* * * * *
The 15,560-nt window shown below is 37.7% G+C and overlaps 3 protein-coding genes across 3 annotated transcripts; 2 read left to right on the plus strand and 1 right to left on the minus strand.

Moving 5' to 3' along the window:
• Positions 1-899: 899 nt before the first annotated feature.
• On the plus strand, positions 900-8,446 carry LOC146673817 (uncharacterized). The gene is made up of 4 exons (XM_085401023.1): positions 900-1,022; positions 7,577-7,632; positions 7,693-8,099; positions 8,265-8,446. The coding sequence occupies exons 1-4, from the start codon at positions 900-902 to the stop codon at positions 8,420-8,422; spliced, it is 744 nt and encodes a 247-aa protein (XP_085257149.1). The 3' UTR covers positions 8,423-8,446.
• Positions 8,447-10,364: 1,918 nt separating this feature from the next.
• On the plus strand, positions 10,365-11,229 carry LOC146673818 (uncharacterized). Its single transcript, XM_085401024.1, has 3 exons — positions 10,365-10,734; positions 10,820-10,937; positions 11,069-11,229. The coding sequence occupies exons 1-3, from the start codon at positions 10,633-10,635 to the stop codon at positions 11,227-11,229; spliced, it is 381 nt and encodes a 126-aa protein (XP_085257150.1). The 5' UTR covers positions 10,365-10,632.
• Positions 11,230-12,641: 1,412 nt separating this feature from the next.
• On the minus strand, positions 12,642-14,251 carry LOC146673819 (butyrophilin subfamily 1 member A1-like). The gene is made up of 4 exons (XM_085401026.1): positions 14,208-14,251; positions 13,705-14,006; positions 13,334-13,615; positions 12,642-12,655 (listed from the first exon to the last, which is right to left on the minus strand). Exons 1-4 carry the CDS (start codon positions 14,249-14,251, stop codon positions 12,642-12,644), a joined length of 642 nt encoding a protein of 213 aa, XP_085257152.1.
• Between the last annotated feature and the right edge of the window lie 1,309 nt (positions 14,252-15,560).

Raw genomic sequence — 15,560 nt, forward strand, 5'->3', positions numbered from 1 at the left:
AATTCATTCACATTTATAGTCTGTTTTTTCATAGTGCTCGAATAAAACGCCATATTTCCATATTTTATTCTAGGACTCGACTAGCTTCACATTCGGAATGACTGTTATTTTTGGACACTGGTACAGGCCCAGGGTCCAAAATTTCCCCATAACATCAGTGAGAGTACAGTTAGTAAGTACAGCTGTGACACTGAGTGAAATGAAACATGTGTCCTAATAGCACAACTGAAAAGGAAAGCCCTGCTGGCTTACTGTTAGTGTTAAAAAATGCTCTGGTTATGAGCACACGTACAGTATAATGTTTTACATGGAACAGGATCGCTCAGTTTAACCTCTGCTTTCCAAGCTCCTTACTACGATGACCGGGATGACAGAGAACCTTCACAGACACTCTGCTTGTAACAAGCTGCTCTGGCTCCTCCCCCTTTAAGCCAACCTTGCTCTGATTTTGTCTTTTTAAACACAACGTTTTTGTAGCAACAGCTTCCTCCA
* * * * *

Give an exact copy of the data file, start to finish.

The 15,560-nt window shown below is 37.7% G+C and overlaps 3 protein-coding genes across 3 annotated transcripts; 2 read left to right on the plus strand and 1 right to left on the minus strand.

Moving 5' to 3' along the window:
• Positions 1-899: 899 nt before the first annotated feature.
• On the plus strand, positions 900-8,446 carry LOC146673817 (uncharacterized). The gene is made up of 4 exons (XM_085401023.1): positions 900-1,022; positions 7,577-7,632; positions 7,693-8,099; positions 8,265-8,446. The coding sequence occupies exons 1-4, from the start codon at positions 900-902 to the stop codon at positions 8,420-8,422; spliced, it is 744 nt and encodes a 247-aa protein (XP_085257149.1). The 3' UTR covers positions 8,423-8,446.
• Positions 8,447-10,364: 1,918 nt separating this feature from the next.
• On the plus strand, positions 10,365-11,229 carry LOC146673818 (uncharacterized). Its single transcript, XM_085401024.1, has 3 exons — positions 10,365-10,734; positions 10,820-10,937; positions 11,069-11,229. The coding sequence occupies exons 1-3, from the start codon at positions 10,633-10,635 to the stop codon at positions 11,227-11,229; spliced, it is 381 nt and encodes a 126-aa protein (XP_085257150.1). The 5' UTR covers positions 10,365-10,632.
• Positions 11,230-12,641: 1,412 nt separating this feature from the next.
• On the minus strand, positions 12,642-14,251 carry LOC146673819 (butyrophilin subfamily 1 member A1-like). The gene is made up of 4 exons (XM_085401026.1): positions 14,208-14,251; positions 13,705-14,006; positions 13,334-13,615; positions 12,642-12,655 (listed from the first exon to the last, which is right to left on the minus strand). Exons 1-4 carry the CDS (start codon positions 14,249-14,251, stop codon positions 12,642-12,644), a joined length of 642 nt encoding a protein of 213 aa, XP_085257152.1.
• Between the last annotated feature and the right edge of the window lie 1,309 nt (positions 14,252-15,560).

Raw genomic sequence — 15,560 nt, forward strand, 5'->3', positions numbered from 1 at the left:
AATTCATTCACATTTATAGTCTGTTTTTTCATAGTGCTCGAATAAAACGCCATATTTCCATATTTTATTCTAGGACTCGACTAGCTTCACATTCGGAATGACTGTTATTTTTGGACACTGGTACAGGCCCAGGGTCCAAAATTTCCCCATAACATCAGTGAGAGTACAGTTAGTAAGTACAGCTGTGACACTGAGTGAAATGAAACATGTGTCCTAATAGCACAACTGAAAAGGAAAGCCCTGCTGGCTTACTGTTAGTGTTAAAAAATGCTCTGGTTATGAGCACACGTACAGTATAATGTTTTACATGGAACAGGATCGCTCAGTTTAACCTCTGCTTTCCAAGCTCCTTACTACGATGACCGGGATGACAGAGAACCTTCACAGACACTCTGCTTGTAACAAGCTGCTCTGGCTCCTCCCCCTTTAAGCCAACCTTGCTCTGATTTTGTCTTTTTAAACACAACGTTTTTGTAGCAACAGCTTCCTCCA